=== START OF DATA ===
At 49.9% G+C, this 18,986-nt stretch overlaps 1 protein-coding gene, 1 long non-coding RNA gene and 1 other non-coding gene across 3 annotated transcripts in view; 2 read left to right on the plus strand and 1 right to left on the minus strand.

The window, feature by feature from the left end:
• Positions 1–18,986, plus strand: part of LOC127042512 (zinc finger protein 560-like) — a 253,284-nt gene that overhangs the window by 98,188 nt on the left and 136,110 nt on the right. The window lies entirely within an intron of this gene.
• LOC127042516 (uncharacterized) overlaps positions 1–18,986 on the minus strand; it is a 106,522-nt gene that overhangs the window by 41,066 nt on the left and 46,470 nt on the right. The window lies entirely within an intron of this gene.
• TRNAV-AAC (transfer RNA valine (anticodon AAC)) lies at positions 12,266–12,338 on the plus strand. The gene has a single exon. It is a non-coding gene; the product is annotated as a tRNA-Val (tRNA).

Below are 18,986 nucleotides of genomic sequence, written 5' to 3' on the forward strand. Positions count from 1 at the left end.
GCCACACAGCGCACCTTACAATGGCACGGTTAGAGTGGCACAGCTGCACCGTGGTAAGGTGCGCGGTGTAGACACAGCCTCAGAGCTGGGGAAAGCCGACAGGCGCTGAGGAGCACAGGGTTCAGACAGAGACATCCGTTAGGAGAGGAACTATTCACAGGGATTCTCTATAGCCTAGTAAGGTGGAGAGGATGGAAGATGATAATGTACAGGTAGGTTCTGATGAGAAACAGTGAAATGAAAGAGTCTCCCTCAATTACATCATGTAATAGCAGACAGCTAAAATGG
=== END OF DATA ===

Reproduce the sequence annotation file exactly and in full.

At 49.9% G+C, this 18,986-nt stretch overlaps 1 protein-coding gene, 1 long non-coding RNA gene and 1 other non-coding gene across 3 annotated transcripts in view; 2 read left to right on the plus strand and 1 right to left on the minus strand.

The window, feature by feature from the left end:
• Positions 1–18,986, plus strand: part of LOC127042512 (zinc finger protein 560-like) — a 253,284-nt gene that overhangs the window by 98,188 nt on the left and 136,110 nt on the right. The window lies entirely within an intron of this gene.
• LOC127042516 (uncharacterized) overlaps positions 1–18,986 on the minus strand; it is a 106,522-nt gene that overhangs the window by 41,066 nt on the left and 46,470 nt on the right. The window lies entirely within an intron of this gene.
• TRNAV-AAC (transfer RNA valine (anticodon AAC)) lies at positions 12,266–12,338 on the plus strand. The gene has a single exon. It is a non-coding gene; the product is annotated as a tRNA-Val (tRNA).

Below are 18,986 nucleotides of genomic sequence, written 5' to 3' on the forward strand. Positions count from 1 at the left end.
GCCACACAGCGCACCTTACAATGGCACGGTTAGAGTGGCACAGCTGCACCGTGGTAAGGTGCGCGGTGTAGACACAGCCTCAGAGCTGGGGAAAGCCGACAGGCGCTGAGGAGCACAGGGTTCAGACAGAGACATCCGTTAGGAGAGGAACTATTCACAGGGATTCTCTATAGCCTAGTAAGGTGGAGAGGATGGAAGATGATAATGTACAGGTAGGTTCTGATGAGAAACAGTGAAATGAAAGAGTCTCCCTCAATTACATCATGTAATAGCAGACAGCTAAAATGG